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Fellow South Africans, the country’s pride month is here and queer bodies all around the country are celebrating.

The month of October is a special time for queer individuals who live in South Africa, as it is South African Pride Month. Pride Month is a time for queer voices to be heard and for queer individuals to express themselves unapologetically.

As there are many queer individuals on Stellenbosch University (SU) campus, both students and members of the public feel that it is important to have some historical context on what this month actually means. 

“I didn’t even know the historical context and I wish that I knew,” says Karla Fourie, a second-year BA (Humanities student). “I think…[there should be something from] the university’s side…like an article about what this month actually means and [why] it is very important.”

The first South African pride parade took place on 13 October 1990 in Johannesburg, and was also the first pride parade in Africa as a whole. This is the reason for South African Pride Month taking place in October as opposed to June, which is the date of the World Pride Month commemorating the first pride parade in the world, which was held in New York on 28 June 1970. 

South Africa is the first and only country in Africa to legalise same-sex marriage, and its constitution was the first in the world to ban discrimination on the basis of sexual orientation, as stated by the Constitutional Court of South Africa. Additionally, South Africa has an approved and accepted national pride flag which is a combination of the South African flag and the rainbow pride flag.

Although this month is filled with celebration, it may also be seen as a time to reflect on the sacrifices made to get to where the country is today. “It’s super important. It’s a month where we get to celebrate the entire queer community and ourselves as individuals, and express ourselves. You know, the way we should be able to express ourselves every day. So it just gives us that opportunity to do that throughout the whole month of October,” says Kirsten Gonsalves, the founder and co-owner of Alaska Lane, a South African pride apparel brand. 

Gonsalves and her girlfriend, Moniza Heymans, started their brand to create a safe space for the queer community in South Africa. Gonsalves commented on behalf of their brand about the individuals who paved the way for the current pride celebrations, saying, “For us, it’s also just [about] remembering all the people who fought so hard for our equality.”

SU students can also join SU’s own queer society on campus. QueerUs is a society at SU that strives to be a safe space for queer individuals on campus. It is a society with respect and without oppression, where voices are heard and protected. According to their webpage, their aim is to educate students and the public, advocate for the liberation of queer bodies, and oppose any form of discrimination against queerness. 

To find out more about what South African Pride Month means to queer people on campus, Die Matie turned to Abongile Quthu, a second-year BA (International Studies) student who will be the vice chairperson of QueerUs next year. “Pride month, to me, means restoring the dignity of queer people, showing humanity to queer people, [and] respecting and having human decency as allies,” says Quthu who later adds, “This is not a heterosexual world, but a world for all.”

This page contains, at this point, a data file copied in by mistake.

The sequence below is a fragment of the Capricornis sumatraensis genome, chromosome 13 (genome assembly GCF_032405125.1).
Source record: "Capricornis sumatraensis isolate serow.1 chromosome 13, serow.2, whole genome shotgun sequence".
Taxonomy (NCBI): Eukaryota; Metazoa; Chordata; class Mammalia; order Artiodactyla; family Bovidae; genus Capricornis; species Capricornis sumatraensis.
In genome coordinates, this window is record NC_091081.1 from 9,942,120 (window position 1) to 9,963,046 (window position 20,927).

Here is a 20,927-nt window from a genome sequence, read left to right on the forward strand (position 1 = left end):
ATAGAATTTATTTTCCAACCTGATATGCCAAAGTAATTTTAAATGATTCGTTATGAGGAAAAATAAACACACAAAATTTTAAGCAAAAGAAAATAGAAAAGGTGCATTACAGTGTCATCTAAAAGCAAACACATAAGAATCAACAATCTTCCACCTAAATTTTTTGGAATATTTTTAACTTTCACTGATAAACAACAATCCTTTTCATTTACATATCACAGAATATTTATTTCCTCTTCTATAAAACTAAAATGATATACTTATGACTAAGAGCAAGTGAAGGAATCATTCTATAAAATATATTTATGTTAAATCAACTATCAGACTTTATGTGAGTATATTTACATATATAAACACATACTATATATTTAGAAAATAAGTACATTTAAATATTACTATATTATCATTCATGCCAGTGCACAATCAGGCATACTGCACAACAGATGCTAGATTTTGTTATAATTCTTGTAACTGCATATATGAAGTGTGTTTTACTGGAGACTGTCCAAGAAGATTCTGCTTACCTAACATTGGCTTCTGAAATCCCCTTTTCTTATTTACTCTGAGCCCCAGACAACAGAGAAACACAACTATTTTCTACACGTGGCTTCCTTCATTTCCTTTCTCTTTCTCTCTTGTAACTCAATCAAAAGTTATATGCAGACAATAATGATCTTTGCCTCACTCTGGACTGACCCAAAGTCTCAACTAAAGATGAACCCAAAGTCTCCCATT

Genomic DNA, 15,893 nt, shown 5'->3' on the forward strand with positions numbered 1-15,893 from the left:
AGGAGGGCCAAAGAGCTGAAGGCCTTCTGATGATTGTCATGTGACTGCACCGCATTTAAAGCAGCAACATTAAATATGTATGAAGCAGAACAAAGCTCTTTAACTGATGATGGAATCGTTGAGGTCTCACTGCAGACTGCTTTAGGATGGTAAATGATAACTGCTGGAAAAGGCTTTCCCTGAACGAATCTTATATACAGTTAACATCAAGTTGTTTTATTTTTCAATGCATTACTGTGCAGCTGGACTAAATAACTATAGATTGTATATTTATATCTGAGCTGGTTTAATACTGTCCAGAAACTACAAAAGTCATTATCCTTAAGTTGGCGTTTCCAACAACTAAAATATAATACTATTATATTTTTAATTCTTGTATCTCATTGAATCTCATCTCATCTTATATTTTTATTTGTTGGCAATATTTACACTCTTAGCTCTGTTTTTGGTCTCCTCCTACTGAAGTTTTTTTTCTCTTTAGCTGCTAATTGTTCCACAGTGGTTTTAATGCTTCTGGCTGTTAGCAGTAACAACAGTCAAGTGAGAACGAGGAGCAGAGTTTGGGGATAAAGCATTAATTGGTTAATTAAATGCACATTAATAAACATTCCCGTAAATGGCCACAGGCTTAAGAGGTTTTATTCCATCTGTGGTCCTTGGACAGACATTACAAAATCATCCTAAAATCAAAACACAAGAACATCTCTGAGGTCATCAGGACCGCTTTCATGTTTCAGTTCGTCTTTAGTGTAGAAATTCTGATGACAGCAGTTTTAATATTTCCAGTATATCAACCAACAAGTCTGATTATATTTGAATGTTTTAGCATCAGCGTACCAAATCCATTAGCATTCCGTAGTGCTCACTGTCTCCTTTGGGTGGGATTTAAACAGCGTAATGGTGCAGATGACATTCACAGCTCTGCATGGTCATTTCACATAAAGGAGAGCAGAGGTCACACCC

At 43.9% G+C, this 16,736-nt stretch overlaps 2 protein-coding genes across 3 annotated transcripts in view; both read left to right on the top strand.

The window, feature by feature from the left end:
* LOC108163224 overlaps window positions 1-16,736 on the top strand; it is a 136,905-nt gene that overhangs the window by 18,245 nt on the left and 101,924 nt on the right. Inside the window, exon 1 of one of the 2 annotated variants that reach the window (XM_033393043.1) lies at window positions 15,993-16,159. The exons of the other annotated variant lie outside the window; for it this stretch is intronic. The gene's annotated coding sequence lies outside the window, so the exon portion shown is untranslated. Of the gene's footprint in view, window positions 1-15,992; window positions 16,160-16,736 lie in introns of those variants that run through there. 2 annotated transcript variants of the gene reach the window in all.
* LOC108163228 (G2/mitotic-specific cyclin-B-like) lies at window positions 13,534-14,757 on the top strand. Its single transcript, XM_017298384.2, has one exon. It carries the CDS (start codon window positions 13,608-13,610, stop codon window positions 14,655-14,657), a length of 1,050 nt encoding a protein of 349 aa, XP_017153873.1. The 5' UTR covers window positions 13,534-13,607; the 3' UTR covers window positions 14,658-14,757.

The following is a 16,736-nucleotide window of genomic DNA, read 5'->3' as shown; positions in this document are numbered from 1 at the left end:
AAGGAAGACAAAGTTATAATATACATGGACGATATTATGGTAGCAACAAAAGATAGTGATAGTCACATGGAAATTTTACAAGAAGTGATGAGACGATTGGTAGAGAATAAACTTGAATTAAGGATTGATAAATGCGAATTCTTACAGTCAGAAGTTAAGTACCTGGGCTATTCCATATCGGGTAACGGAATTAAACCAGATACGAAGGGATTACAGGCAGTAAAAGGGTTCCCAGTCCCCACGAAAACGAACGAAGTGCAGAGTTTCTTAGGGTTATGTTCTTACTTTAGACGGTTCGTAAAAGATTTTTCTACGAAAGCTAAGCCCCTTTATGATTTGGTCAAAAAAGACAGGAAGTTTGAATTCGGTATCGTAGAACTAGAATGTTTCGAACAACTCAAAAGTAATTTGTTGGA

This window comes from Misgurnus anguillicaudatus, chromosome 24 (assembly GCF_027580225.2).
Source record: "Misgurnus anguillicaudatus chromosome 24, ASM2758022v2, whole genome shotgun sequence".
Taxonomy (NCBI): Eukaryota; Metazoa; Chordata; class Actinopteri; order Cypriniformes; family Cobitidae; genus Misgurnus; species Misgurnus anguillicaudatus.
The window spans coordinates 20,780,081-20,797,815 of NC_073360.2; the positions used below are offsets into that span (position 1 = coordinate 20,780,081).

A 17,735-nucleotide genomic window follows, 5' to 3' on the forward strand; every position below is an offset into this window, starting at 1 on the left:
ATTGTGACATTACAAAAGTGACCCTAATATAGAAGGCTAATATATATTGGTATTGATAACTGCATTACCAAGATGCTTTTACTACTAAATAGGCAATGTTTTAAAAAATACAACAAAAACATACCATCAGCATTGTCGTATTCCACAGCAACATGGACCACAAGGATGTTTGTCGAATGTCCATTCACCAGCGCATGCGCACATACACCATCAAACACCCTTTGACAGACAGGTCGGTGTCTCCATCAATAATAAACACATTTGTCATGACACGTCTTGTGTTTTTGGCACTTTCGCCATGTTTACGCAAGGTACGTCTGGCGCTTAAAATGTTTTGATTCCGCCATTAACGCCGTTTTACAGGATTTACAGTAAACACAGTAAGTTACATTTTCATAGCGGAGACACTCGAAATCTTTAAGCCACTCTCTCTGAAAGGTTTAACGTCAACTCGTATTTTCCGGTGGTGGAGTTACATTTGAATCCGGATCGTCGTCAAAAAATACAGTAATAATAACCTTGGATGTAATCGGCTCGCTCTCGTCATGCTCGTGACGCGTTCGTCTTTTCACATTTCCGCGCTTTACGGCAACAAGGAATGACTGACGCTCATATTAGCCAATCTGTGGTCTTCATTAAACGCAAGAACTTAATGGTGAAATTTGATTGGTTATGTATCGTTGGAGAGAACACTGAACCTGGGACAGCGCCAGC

Quthu also commented on queer people paying respects to those who came before them, saying, “This month is about celebrating queer people. It’s about embracing who we are, and it’s about standing tall and paying respect to all queer people who came before us and to the queer people who have passed away due to hate crimes.” 

The month of October is about living with pride and being who you are, as well as fostering a sense of community and standing together during adversities. That is why QueerUs is planning an event for SU students on campus this month, which is something to look forward to.

South Africa has made great legislative strides toward the acceptance of the queer community, but there is still a long way to go. Whilst the country is moving in the right direction, there is still room for improvement, since there is a lack of education about the queer community that leads to issues like discrimination. 

“I think [it would be helpful] to mobilise our education system and [to understand] that we need to include a queer education within the system of our country. There [are] so many young people that are queer within the country and we need to prioritise the importance of educating young people about queerness,” Quthu adds when asked about where they see room for improvement. 

South African Pride Month may be an exciting but also challenging time. Some words of advice Quthu wants to leave their fellow members of the queer community this month are: “Be yourself in all various spaces we may exist in. Whether you feel pressured or discriminated against, you will never know how many lives you are helping by just being yourself. Become a voice for the voiceless.” 

“It is important that they should not care what other people think about them. Put your own happiness first and do not live your life for others. That won’t make them happy,” says Gonsalves on behalf of herself and her brand. 

“Don’t be afraid to be yourself and, even if you think no one’s going to like you for who you are, I promise you there is someone,” finishes Fourie as a final piece of advice for the community. Die Matie wishes SU students a safe and happy South African Pride Month.

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